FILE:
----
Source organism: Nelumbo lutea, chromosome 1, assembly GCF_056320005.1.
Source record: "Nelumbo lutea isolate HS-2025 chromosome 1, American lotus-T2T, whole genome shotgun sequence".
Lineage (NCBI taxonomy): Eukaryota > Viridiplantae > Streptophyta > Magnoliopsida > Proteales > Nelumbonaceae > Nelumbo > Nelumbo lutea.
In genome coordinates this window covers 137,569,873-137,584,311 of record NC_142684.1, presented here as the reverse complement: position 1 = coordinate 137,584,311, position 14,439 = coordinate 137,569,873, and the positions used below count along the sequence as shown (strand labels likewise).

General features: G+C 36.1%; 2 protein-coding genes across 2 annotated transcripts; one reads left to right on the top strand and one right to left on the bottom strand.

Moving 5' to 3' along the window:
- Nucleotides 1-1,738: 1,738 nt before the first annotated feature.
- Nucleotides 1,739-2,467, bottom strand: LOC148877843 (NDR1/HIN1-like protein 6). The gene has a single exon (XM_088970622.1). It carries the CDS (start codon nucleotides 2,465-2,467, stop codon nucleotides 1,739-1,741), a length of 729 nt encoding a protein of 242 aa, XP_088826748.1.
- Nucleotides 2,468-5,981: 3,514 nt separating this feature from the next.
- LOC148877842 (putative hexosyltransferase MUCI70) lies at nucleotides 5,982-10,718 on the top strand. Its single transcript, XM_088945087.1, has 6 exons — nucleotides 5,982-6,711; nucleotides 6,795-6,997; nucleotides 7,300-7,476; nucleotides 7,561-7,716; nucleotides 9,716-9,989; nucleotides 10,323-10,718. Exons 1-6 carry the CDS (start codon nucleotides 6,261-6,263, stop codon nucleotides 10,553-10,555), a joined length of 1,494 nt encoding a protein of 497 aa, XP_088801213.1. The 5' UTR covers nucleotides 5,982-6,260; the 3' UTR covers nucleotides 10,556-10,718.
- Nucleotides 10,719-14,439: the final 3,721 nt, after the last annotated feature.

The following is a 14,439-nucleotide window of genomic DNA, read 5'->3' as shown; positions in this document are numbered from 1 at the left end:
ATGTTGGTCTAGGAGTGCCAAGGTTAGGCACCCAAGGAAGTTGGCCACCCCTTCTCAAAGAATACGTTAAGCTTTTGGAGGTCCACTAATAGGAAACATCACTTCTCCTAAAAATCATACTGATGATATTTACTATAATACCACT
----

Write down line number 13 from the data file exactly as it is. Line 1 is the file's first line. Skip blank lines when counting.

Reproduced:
ATGTTGGTCTAGGAGTGCCAAGGTTAGGCACCCAAGGAAGTTGGCCACCCCTTCTCAAAGAATACGTTAAGCTTTTGGAGGTCCACTAATAGGAAACATCACTTCTCCTAAAAATCATACTGATGATATTTACTATAATACCACT